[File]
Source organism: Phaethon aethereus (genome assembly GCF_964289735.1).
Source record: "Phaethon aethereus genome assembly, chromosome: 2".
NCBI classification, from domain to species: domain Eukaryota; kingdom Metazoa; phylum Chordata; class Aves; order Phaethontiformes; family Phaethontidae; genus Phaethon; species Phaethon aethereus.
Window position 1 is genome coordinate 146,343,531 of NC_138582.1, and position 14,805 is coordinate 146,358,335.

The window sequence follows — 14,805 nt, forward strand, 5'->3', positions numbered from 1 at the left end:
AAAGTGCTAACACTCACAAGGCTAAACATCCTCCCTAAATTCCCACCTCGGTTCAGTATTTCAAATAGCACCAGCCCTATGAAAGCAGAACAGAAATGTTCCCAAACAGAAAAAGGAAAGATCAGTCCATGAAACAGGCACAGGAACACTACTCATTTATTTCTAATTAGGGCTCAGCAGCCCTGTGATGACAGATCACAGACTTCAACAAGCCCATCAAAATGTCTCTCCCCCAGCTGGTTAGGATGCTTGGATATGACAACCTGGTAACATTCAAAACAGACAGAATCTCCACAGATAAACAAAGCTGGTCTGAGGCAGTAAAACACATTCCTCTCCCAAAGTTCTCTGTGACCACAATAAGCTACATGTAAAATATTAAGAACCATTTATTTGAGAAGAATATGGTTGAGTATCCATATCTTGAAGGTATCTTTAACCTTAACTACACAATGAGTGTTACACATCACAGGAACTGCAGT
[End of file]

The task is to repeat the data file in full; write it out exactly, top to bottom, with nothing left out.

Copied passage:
Source organism: Phaethon aethereus (genome assembly GCF_964289735.1).
Source record: "Phaethon aethereus genome assembly, chromosome: 2".
NCBI classification, from domain to species: domain Eukaryota; kingdom Metazoa; phylum Chordata; class Aves; order Phaethontiformes; family Phaethontidae; genus Phaethon; species Phaethon aethereus.
Window position 1 is genome coordinate 146,343,531 of NC_138582.1, and position 14,805 is coordinate 146,358,335.

The window sequence follows — 14,805 nt, forward strand, 5'->3', positions numbered from 1 at the left end:
AAAGTGCTAACACTCACAAGGCTAAACATCCTCCCTAAATTCCCACCTCGGTTCAGTATTTCAAATAGCACCAGCCCTATGAAAGCAGAACAGAAATGTTCCCAAACAGAAAAAGGAAAGATCAGTCCATGAAACAGGCACAGGAACACTACTCATTTATTTCTAATTAGGGCTCAGCAGCCCTGTGATGACAGATCACAGACTTCAACAAGCCCATCAAAATGTCTCTCCCCCAGCTGGTTAGGATGCTTGGATATGACAACCTGGTAACATTCAAAACAGACAGAATCTCCACAGATAAACAAAGCTGGTCTGAGGCAGTAAAACACATTCCTCTCCCAAAGTTCTCTGTGACCACAATAAGCTACATGTAAAATATTAAGAACCATTTATTTGAGAAGAATATGGTTGAGTATCCATATCTTGAAGGTATCTTTAACCTTAACTACACAATGAGTGTTACACATCACAGGAACTGCAGT